The small bell that hung above the door tinkled softly as the two young men stepped across the threshold. Scott tipped his head towards his younger brother, and whispered into this ear. “This time, I’ll do the sniffing,” he announced. “You,” he thumped his brother’s chest with a rigid forefinger, “will stand…” the finger moved to point at the floor, “…right here and stay out of trouble.” His eyes narrowed. “You do understand what I mean when I say stay out of trouble. No touching things and no wandering around the place. You just simply stand still and wait for me to finish with Miss Barrett.”
Johnny frowned at the insult. “I ain’t no little kid, Scott! I think I can stay out of trouble long enough for you to get a whiff of Miss Barrett. Now let go of me.” This time when he attempted to pull away from his brother’s grip, he gave an extra tug; only to realize that Scott had already let go. It was enough to almost make the younger man lose his balance. Just in time, Scott grabbed his arm; avoiding a collision with the stack of hat boxes that were piled right next to the door.
Once he was sure the boy was steady on his feet, Scott gave him the look; the same one Murdoch Lancer used so well when he was put out or making a point. The glare became even more intense when Johnny began to pout. Scott rewarded him with a sudden smack to his ass end.
His butt and nose smarting, Johnny stood still and tried not to move. He decided to risk it; shifting his weight from his right let to his left. Still, he was fidgety and had an over whelming urge to move even more, if nothing more but to scratch his head. He could feel the hair on the back of his neck starting to stand on end a sure sign that something bad was going to happen.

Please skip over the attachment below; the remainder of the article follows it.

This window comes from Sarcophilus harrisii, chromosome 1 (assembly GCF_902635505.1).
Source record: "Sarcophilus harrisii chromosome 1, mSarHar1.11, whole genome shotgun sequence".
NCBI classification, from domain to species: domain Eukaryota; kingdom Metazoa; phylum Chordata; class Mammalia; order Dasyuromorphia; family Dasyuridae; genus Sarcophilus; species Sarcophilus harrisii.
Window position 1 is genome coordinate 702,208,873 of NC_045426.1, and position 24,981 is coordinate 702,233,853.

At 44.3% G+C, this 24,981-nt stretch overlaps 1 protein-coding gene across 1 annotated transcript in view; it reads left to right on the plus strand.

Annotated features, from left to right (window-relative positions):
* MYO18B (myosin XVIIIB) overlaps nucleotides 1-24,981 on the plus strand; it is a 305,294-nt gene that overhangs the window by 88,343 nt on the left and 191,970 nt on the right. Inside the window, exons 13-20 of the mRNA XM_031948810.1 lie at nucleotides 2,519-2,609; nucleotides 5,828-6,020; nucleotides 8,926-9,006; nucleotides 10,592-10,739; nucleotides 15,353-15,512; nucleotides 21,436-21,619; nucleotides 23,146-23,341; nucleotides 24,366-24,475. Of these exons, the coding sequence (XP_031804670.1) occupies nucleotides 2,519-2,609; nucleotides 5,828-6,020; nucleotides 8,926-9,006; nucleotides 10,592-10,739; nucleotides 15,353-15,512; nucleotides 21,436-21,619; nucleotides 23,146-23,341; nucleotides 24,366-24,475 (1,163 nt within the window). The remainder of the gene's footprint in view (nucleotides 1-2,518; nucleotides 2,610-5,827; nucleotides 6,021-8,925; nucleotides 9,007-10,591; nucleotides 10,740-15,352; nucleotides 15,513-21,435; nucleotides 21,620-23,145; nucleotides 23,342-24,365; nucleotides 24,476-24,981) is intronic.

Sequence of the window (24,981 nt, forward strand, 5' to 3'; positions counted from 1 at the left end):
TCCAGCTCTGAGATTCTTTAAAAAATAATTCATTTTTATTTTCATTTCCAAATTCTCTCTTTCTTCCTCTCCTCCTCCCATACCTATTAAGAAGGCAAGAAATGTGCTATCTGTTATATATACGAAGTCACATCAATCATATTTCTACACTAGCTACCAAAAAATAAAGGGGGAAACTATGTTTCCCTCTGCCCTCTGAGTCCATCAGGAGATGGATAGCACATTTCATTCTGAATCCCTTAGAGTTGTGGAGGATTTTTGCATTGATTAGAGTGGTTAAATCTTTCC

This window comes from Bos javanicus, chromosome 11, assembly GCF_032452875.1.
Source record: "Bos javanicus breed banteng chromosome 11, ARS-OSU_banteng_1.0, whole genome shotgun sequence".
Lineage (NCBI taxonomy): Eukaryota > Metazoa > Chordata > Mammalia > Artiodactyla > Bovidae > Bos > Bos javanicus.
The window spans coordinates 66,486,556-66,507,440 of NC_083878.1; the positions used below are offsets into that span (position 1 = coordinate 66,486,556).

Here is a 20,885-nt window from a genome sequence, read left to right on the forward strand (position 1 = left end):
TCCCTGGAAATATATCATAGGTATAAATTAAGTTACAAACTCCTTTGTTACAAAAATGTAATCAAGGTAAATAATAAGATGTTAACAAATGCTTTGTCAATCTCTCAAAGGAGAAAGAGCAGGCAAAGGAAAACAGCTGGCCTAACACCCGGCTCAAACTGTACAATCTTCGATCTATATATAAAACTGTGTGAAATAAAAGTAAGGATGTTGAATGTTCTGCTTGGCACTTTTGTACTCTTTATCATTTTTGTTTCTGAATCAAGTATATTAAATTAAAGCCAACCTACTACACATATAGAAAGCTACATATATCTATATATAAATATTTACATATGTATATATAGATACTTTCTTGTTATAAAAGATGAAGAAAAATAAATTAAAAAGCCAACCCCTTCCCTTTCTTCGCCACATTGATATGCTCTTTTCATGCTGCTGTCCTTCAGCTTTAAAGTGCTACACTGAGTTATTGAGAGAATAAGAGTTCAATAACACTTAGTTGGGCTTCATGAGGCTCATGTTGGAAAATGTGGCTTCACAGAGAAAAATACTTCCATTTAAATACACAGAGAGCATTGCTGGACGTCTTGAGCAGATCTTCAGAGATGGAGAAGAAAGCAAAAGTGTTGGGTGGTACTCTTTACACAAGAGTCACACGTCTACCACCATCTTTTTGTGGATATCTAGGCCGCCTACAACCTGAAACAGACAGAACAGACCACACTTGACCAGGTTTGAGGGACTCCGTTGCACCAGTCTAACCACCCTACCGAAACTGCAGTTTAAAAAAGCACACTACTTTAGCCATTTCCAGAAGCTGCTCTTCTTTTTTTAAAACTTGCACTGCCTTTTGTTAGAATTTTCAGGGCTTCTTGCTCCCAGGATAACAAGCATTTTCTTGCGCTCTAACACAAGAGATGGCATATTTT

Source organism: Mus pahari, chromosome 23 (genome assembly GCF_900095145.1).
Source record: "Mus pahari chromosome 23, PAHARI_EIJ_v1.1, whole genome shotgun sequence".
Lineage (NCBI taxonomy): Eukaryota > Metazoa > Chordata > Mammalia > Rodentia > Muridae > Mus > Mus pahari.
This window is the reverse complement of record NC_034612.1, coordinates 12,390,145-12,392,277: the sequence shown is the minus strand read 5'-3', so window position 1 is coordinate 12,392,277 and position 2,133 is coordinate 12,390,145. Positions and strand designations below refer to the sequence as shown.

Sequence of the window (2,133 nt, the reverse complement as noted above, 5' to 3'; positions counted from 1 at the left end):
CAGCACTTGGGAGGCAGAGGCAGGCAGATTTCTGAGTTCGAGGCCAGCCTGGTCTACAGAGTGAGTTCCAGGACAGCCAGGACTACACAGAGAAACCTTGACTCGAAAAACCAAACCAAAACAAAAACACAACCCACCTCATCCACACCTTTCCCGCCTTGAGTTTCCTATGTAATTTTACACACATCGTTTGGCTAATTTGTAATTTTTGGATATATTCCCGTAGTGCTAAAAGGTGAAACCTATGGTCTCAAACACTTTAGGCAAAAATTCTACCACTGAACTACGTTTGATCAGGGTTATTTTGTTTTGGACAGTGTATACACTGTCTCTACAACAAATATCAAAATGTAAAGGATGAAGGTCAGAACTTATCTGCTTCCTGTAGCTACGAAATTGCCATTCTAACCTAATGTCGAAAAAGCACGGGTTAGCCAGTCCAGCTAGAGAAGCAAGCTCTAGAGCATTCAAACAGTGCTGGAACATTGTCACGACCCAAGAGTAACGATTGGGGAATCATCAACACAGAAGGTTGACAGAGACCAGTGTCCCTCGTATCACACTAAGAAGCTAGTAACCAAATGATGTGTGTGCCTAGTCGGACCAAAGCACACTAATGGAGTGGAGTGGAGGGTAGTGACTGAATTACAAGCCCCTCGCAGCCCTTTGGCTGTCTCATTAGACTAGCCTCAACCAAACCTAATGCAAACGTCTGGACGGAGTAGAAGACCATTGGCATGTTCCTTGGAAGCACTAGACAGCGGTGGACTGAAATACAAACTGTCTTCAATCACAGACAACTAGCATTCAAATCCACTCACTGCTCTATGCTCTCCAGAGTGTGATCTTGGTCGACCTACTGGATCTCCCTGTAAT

Scott smiled in greeting as the attractive woman came out from the back room. “Hello, Miss Barrett. How are you today?” He removed his hat and elbowed his brother to follow suit.
Johnny quickly removed his Stetson, and nodded. “Ma’am.”
Miss Barrett was a fetching little brunette, with hazel eyes that radiated a great deal of warmth. She nodded at Johnny and then turned her attention to the elder brother. “Why Scott Lancer, what a surprise.” She extended her hand; the smile growing as the young man bowed slightly and kissed her hand. “I’m doing well, thank you. Now, what brings you to my little shop?” This time, her gaze was on the younger man. It was quite a surprise to see Johnny. The few times he had brought Teresa to shop, he’d always remained outside, definitely looking uncomfortable and never once venturing across the threshold.
Scott nodded in the direction of the counter, where a half-dozen hats were displayed on China heads; the sculptures elegantly coiffed but in demure poses. “We’ve come to check on our little sister’s chapeau. She asked that we see if it might be ready yet. I think she’s rather excited about wearing it to church.” Scott moved in closer in order to take in the little woman’s sweet fragrance.